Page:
While Tyler Perry has tended to utilize melodrama in his movies to push his far from subtle brand of religious sermonizing, with The Family That Preys, his sitcomish lecturing has lightened up in a bid to cross over into more intriguing race and class territory. Which makes for broader though by no means deeper themes and concerns.
The Family That Preys begins with a wedding suggesting a backdrop undercurrent of brewing tensions among kin, and jumps abruptly to four years later, when these long simmering hostilities are about to hit the fan. Alfre Woodard is Alice, an older single mother who presides over a rundown Atlanta diner, Wing And A Prayer, and still frets over her two bickering married daughters. Pam (Taraji P. Henson) works at the diner and lives a modest but content existence with her construction worker spouse, Ben (Tyler Perry). Sister Andrea (Sanaa Lathan) is a smug, ambitious highly paid corporate financier and mother of a young boy, whose husband Chris (Rockmond Dunbar) works in a hardhat alongside Ben.
But because Andrea has attained a much higher social and economic class than her family and Ben, she looks down on all of them. In particular her blue collar spouse, who seems to unbelievably be completely unaware that Andrea is openly denigrating him, or that she’s sleeping on the sly with her white married patrician boss, William (Cole Hauser). William also happens to be the ingrate son of Alice’s odd couple best friend, the ditzy and filth rich Charlotte (Kathy Bates). It seems that the two women embarked on a lifelong friendship after Charlotte’s ruthless urban developer husband at the time was engaged in some determined urban removal downtown, and Alice refused to budge to let them knock down her diner.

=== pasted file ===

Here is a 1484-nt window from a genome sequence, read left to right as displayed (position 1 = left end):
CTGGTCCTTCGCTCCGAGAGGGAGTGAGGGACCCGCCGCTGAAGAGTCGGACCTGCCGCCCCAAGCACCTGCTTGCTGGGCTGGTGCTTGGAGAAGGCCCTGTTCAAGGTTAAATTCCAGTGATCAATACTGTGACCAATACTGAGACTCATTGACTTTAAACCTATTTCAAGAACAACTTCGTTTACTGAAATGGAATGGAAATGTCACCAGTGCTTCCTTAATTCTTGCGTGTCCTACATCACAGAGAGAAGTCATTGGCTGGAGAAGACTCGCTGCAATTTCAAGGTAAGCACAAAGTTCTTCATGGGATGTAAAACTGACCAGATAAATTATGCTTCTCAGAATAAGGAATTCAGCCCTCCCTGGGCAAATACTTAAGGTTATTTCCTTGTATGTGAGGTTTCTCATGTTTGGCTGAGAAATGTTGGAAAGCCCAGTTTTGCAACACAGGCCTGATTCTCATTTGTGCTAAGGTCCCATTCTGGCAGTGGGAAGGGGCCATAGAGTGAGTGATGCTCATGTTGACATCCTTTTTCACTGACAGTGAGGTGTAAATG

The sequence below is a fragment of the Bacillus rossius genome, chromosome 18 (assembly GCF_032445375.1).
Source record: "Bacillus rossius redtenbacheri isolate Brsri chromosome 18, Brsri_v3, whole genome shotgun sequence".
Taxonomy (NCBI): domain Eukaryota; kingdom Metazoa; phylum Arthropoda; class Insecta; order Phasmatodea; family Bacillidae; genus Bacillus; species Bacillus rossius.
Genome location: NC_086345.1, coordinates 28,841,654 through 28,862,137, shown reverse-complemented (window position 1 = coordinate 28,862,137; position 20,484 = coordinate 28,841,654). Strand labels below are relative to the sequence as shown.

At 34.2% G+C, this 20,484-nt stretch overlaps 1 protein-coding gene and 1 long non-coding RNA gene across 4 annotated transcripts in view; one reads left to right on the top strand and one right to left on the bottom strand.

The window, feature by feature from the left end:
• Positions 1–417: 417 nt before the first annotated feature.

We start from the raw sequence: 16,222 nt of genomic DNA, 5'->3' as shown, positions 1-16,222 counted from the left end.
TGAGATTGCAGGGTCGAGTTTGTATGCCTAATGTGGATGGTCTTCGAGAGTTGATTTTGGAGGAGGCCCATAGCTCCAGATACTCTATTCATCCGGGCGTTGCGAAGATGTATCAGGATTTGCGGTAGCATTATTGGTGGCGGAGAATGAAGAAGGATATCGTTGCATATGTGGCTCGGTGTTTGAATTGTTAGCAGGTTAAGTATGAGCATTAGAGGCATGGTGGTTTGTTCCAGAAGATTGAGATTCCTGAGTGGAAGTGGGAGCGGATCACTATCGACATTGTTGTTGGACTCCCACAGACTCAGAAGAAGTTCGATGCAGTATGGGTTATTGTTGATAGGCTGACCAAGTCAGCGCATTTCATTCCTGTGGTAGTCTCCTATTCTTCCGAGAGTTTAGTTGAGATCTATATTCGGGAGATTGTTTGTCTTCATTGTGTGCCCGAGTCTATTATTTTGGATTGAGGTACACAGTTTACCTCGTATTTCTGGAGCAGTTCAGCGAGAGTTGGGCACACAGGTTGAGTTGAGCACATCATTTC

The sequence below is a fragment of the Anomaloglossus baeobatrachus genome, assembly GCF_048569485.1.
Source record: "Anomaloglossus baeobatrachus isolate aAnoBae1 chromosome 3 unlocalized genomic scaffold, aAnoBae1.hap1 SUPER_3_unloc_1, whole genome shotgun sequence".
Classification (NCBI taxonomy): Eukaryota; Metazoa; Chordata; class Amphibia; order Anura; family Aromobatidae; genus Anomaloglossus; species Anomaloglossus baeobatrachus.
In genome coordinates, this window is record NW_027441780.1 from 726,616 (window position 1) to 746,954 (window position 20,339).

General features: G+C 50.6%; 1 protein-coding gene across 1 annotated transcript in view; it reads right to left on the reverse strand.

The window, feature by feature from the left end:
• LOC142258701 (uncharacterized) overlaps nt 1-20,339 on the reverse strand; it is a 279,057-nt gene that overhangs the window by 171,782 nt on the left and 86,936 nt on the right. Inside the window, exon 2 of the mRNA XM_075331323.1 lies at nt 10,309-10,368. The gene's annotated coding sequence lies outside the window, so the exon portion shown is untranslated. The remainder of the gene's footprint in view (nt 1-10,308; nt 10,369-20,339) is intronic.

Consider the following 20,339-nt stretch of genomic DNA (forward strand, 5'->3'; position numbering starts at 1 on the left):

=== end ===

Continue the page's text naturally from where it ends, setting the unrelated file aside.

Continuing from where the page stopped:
And when Charlotte shows up one day in a vintage 1950s convertible she just acquired, insisting the two pals take off for a cross country adventure, it’s as if she weirdly just stepped off the set of that all girl road movie Bonneville, after perhaps dropping off Jessica Lange and Joan Allen to embark on yet another impulsive journey. Also a little disorienting is that this is Atlanta, but these two senior moms are the only ones in the movie with Southern accents.
Meanwhile, suspicions steadily mount, though in decidedly slow motion, about these multiple marital betrayals in the works. And this while nearly everyone, including Charlotte’s corporate hotshot sidekick (Robin Givens), for some odd reason doesn’t seem to have a clue.
But when Perry gets around to meting out assorted punishments to stock villains, as he inevitably always does, let’s just say that the two people who gets their butts most royally kicked, are the actors who cross interracial lines here. I can’t say for sure whether this is by coincidence or design, but the fact that one of these acts of violence is an assault on a battered woman and is intended to spark a spontaneous audience laugh track, generates quite a few hunches.
And though one emotionally wounded party in all of this sudsy mayhem, the betrayed hubby, gets to reclaim his dignity by walking out on a toddler who turns out not to truly be his own, the real question is, how can a child of whatever DNA be so casually and thoughtlessly abandoned by the only father he’s ever known, just so Tyler Perry can make his moralistic point? Religious piety and family values, indeed.